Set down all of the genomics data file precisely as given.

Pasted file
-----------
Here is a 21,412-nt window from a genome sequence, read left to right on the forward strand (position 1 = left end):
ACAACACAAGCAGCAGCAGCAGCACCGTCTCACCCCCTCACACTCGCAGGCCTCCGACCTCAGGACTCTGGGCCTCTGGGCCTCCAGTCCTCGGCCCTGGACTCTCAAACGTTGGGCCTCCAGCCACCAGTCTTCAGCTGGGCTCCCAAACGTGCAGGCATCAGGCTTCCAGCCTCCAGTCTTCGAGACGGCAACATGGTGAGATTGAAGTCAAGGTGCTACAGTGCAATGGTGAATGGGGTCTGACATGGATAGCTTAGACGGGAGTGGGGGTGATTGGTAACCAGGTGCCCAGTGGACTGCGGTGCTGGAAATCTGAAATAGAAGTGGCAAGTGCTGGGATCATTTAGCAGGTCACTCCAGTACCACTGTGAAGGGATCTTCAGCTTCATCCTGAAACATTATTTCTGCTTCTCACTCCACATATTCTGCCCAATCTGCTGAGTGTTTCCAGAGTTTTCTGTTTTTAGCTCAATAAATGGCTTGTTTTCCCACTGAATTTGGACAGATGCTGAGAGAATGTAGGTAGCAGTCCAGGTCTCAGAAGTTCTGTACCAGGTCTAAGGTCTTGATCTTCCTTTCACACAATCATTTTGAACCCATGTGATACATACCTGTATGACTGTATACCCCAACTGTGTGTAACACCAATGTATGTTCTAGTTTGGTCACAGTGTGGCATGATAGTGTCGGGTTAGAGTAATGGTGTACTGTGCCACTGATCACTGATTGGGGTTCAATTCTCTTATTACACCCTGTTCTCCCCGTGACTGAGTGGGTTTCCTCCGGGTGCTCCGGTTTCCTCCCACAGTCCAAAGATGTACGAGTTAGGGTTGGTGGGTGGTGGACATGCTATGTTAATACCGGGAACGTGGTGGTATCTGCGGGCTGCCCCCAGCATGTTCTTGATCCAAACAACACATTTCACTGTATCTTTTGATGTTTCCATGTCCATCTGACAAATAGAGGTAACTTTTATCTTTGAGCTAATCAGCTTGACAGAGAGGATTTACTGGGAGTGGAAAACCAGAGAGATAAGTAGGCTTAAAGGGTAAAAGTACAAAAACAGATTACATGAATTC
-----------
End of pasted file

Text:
Here is a 21,412-nt window from a genome sequence, read left to right on the forward strand (position 1 = left end):
ACAACACAAGCAGCAGCAGCAGCACCGTCTCACCCCCTCACACTCGCAGGCCTCCGACCTCAGGACTCTGGGCCTCTGGGCCTCCAGTCCTCGGCCCTGGACTCTCAAACGTTGGGCCTCCAGCCACCAGTCTTCAGCTGGGCTCCCAAACGTGCAGGCATCAGGCTTCCAGCCTCCAGTCTTCGAGACGGCAACATGGTGAGATTGAAGTCAAGGTGCTACAGTGCAATGGTGAATGGGGTCTGACATGGATAGCTTAGACGGGAGTGGGGGTGATTGGTAACCAGGTGCCCAGTGGACTGCGGTGCTGGAAATCTGAAATAGAAGTGGCAAGTGCTGGGATCATTTAGCAGGTCACTCCAGTACCACTGTGAAGGGATCTTCAGCTTCATCCTGAAACATTATTTCTGCTTCTCACTCCACATATTCTGCCCAATCTGCTGAGTGTTTCCAGAGTTTTCTGTTTTTAGCTCAATAAATGGCTTGTTTTCCCACTGAATTTGGACAGATGCTGAGAGAATGTAGGTAGCAGTCCAGGTCTCAGAAGTTCTGTACCAGGTCTAAGGTCTTGATCTTCCTTTCACACAATCATTTTGAACCCATGTGATACATACCTGTATGACTGTATACCCCAACTGTGTGTAACACCAATGTATGTTCTAGTTTGGTCACAGTGTGGCATGATAGTGTCGGGTTAGAGTAATGGTGTACTGTGCCACTGATCACTGATTGGGGTTCAATTCTCTTATTACACCCTGTTCTCCCCGTGACTGAGTGGGTTTCCTCCGGGTGCTCCGGTTTCCTCCCACAGTCCAAAGATGTACGAGTTAGGGTTGGTGGGTGGTGGACATGCTATGTTAATACCGGGAACGTGGTGGTATCTGCGGGCTGCCCCCAGCATGTTCTTGATCCAAACAACACATTTCACTGTATCTTTTGATGTTTCCATGTCCATCTGACAAATAGAGGTAACTTTTATCTTTGAGCTAATCAGCTTGACAGAGAGGATTTACTGGGAGTGGAAAACCAGAGAGATAAGTAGGCTTAAAGGGTAAAAGTACAAAAACAGATTACATGAATTC